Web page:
The International Bar Association wrote a scathing report exposing flaws in the Egyptian court system in February, and Clooney was threatened with arrest for bringing up the report.
The London human rights barrister was warned by Egyptian officials, which Amal explained to The Guardian:
When I went to launch the report, first of all they stopped us from doing it in Cairo. They said: ‘Does the report criticise the army, the judiciary, or the government?’ We said: ‘Well, yes.’ They said: ‘Well then, you’re risking arrest.’
The International Bar Association’s report suggested that the government was not as independent as it could be. Amal and her team had several recommendations, including ending the practice allowing “Egyptian officials to handpick judges for certain politicised cases”.
“That recommendation wasn’t followed,” Amal said, “and we’ve seen the results of that in this particular case where you had a handpicked panel led by a judge who is known for dispensing brutal verdicts. And this one was no different.”
Amal and her team were representing Peter Greste, Baher Mohamed, and Mohamed Fahmy, who all received stiff jail sentences (7-10 years) in June by Judge Mohamed Nagy Shehata, for endangering Egypt’s national security.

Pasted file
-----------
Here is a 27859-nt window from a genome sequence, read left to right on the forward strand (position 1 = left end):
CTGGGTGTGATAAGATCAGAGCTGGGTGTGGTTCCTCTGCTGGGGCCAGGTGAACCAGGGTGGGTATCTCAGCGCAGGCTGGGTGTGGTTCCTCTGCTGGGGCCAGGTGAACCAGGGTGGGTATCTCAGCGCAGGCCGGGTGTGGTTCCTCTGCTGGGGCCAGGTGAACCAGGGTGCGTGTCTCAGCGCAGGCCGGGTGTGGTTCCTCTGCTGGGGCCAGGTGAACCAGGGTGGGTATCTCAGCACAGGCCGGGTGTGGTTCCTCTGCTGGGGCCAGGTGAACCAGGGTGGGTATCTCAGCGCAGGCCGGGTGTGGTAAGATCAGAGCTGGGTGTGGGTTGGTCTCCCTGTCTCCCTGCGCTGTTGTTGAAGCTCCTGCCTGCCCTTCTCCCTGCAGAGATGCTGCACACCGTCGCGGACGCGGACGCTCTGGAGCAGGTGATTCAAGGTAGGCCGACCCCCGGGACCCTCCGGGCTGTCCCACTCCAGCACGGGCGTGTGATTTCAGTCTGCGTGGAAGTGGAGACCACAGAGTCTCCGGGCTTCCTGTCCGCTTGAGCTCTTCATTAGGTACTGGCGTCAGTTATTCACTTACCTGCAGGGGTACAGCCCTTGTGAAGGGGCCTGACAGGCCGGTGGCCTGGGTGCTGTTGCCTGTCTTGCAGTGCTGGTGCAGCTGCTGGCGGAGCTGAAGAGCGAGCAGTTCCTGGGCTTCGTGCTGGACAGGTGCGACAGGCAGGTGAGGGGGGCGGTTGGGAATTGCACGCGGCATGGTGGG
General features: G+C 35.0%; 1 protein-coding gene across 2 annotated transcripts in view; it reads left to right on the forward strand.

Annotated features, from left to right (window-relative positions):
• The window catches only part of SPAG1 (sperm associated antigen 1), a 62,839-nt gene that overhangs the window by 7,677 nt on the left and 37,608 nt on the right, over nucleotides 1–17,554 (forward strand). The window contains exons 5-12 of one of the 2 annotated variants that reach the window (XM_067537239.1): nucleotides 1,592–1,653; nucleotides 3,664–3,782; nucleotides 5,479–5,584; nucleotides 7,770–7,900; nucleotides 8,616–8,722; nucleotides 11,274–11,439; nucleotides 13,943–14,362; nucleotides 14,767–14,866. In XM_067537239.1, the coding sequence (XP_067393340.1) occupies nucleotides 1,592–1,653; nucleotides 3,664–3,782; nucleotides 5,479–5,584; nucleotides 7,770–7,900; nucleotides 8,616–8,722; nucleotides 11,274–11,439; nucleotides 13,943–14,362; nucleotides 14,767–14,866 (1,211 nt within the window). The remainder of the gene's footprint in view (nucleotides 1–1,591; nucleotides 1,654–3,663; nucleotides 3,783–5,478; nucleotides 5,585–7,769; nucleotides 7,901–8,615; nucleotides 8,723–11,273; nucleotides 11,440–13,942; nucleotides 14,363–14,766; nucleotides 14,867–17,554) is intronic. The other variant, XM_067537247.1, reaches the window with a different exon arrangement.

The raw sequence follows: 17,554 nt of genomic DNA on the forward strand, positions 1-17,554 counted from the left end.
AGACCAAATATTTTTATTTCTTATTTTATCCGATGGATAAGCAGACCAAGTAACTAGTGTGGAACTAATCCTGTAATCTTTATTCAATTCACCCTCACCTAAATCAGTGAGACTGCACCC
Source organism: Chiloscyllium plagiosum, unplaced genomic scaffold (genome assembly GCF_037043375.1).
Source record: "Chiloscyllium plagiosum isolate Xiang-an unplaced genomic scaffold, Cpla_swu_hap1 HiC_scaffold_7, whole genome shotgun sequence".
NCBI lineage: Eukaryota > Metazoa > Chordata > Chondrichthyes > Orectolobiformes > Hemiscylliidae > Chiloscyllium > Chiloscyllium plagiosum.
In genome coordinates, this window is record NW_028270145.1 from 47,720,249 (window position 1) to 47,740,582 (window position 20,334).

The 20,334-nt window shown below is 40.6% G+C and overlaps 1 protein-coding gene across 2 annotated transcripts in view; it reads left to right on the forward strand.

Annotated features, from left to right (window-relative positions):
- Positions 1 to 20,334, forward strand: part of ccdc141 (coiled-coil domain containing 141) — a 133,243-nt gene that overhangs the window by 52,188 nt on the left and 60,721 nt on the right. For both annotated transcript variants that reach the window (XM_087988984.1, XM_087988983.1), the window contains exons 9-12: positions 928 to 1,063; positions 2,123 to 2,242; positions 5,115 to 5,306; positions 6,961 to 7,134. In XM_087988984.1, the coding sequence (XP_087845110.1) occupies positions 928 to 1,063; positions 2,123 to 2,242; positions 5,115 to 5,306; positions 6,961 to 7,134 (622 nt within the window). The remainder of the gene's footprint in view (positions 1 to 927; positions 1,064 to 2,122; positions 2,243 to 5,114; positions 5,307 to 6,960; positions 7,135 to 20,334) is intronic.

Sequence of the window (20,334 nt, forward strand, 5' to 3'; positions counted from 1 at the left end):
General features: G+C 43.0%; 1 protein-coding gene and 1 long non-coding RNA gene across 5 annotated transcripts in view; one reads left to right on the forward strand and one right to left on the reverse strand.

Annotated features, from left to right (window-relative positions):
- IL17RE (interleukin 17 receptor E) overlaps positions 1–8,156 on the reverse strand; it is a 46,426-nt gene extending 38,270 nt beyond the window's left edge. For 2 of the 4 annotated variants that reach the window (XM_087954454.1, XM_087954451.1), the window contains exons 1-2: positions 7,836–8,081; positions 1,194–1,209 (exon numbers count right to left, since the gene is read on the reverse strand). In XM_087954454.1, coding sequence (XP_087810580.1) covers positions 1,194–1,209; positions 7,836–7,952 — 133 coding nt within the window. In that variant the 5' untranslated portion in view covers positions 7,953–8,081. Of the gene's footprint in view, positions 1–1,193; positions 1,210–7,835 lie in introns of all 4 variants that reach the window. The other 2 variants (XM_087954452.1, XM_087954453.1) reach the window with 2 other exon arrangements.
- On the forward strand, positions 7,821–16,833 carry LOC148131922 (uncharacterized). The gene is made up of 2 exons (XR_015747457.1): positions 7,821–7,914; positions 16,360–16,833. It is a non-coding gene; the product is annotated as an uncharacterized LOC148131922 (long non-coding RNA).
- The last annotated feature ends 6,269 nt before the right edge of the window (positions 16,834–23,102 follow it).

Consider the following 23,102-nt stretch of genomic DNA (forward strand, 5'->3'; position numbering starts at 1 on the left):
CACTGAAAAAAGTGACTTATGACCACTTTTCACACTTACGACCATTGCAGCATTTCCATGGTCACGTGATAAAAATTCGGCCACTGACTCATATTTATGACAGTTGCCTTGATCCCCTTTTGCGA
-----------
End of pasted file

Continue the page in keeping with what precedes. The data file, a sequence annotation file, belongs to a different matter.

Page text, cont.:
Although there was a new judge for a New Year’s Day retrial, Clooney didn’t think the outcome would be any different.
If the idea is: well, there were errors and now there’s going to be a retrial, but then the retrial operates on the same basis as the original one, that doesn’t really mean much…We have to continue and double our efforts to achieve his release in other ways. Unfortunately we have to conclude that we can’t rely on these Egyptian court processes to achieve a fair or swift result.
Since her gorgeous wedding to George Clooney in Venice, Amal has continued working full-time (including traveling to Greece to discuss the country’s bid for the return of the Parthenon marbles from Britain) and was also named Barbara Walters‘ “Most Fascinating Person of 2014”.